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Nigeria’s dysfunctional healthcare delivery system and COVID-19 incubus

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COVID-19: 150m Nigerians lack access to hand-washing facilities — WaterAid

By Chiedu Uche Okoye

NIGERIA is grappling with multifarious and hydra-headed problems which are traceable to the rudderless, visionless, clueless, bumbling, inept, wasteful and corrupt political leaderships and military regimes that had existed in the country in the past. Now, one of our national problems is our depressed economy. Our economy has become stagnated owing to the mismanagement of our oil wealth by past successive military juntas and corrupt political governments over the years.

Consequently, some roads in the country have now become death-traps, what with pot-holes dotting and pock-marking them. The pitiable and unsightly state of those roads brings back memories of roads in war-torn countries. Are our leaders aware that good road network opens up a country for rapid industrialisation? And, we should not gloss over the state of our public schools, ranging from the kindergarten to the university level, not being unconscious of the fact that education is the bedrock of national development.

Is the insanitary condition as well as the pitiable condition of most public school buildings not one of the causes of the dysfunctional state of our educational system? Not surprisingly, our pupils and students attending public schools do not receive qualitative education.

More so, since our government-owned hospitals were once described as mere consulting clinics in the 1980s, the state of our healthcare delivery system hasn’t improved a bit, what with well-heeled Nigerians seeking treatments for their illness in India, Europe and America. So, today, Nigeria loses whopping sums of money yearly via medical tourism embarked on by the country’s political leaders and other well-heeled Nigerians.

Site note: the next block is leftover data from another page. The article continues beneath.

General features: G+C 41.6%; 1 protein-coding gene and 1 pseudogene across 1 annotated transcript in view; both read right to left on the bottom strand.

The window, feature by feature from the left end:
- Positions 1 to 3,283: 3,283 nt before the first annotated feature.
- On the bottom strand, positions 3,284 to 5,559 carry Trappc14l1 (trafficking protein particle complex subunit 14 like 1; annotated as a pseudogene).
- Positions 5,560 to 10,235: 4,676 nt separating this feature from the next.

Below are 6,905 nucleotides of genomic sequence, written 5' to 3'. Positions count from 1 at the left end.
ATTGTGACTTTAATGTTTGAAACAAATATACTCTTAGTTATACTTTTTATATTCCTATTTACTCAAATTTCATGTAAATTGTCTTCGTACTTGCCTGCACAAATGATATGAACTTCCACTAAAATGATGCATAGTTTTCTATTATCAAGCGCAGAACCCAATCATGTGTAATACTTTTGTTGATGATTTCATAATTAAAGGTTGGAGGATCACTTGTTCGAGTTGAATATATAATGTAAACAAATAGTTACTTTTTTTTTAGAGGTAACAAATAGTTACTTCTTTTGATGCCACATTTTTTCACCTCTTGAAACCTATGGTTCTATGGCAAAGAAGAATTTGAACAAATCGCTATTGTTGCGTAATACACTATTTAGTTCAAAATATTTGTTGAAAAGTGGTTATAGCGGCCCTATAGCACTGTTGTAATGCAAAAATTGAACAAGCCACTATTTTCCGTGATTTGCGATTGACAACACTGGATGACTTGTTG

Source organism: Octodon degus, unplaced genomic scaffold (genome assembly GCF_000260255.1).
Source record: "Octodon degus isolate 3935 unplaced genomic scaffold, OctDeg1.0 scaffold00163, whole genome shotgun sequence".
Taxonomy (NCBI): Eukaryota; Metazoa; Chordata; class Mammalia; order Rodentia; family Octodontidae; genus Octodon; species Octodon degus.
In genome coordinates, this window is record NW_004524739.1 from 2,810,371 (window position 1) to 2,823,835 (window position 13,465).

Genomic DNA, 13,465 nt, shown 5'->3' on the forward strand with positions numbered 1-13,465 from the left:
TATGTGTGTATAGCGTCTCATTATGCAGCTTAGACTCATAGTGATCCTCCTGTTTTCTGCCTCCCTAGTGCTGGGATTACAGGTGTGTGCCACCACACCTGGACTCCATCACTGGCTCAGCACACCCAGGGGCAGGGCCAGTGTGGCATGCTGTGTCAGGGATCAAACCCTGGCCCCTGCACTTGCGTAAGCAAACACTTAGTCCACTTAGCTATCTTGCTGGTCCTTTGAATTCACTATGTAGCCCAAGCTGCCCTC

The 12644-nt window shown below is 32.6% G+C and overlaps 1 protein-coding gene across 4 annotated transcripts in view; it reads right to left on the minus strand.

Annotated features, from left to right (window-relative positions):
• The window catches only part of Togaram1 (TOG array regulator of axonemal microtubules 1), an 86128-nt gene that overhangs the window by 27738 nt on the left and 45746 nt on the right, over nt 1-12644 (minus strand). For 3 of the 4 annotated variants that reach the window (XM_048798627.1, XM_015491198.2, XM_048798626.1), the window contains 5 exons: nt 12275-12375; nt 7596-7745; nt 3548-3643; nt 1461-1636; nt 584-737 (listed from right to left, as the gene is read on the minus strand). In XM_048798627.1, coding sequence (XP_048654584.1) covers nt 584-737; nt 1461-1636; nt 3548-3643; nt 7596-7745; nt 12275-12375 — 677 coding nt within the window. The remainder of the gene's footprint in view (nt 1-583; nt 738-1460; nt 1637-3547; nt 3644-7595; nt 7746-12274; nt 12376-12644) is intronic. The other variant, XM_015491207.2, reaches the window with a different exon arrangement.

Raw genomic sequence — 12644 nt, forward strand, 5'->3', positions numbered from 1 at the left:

In his first term in office, President Muhammadu Buhari spent considerable time in a London hospital undergoing treatment. Were our hospitals equipped with modem medical equipment and medical personnel well-motivated, majority of Nigerians would not contemplate seeking cures for their diseases in foreign countries, not to talk of their travelling to those countries for health reasons. However, sadly, the contrary obtains here.

In today’s Nigeria, doctors who work in government-owned hospitals, both at the state and federal levels, do embark on incessant industrial action to call attention to their welfare condition. Sadly, when medical practitioners down tools, this leads to loss of human lives as they are under obligation not to give medical help to those lying critically ill in hospital beds. Does this imply that our leaders lack empathy and human feeling?

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The indisputable fact is that successive political administrations in the country had failed to address holistically and comprehensively the issues impeding the growth of our health sector. That’s why highly educated and eminently qualified Nigerian medical practitioners are migrating to foreign countries in droves for greener pastures. The brain-drain or mass exodus of Nigerian medical practitioners to Europe and America has become our loss and other countries’ gains.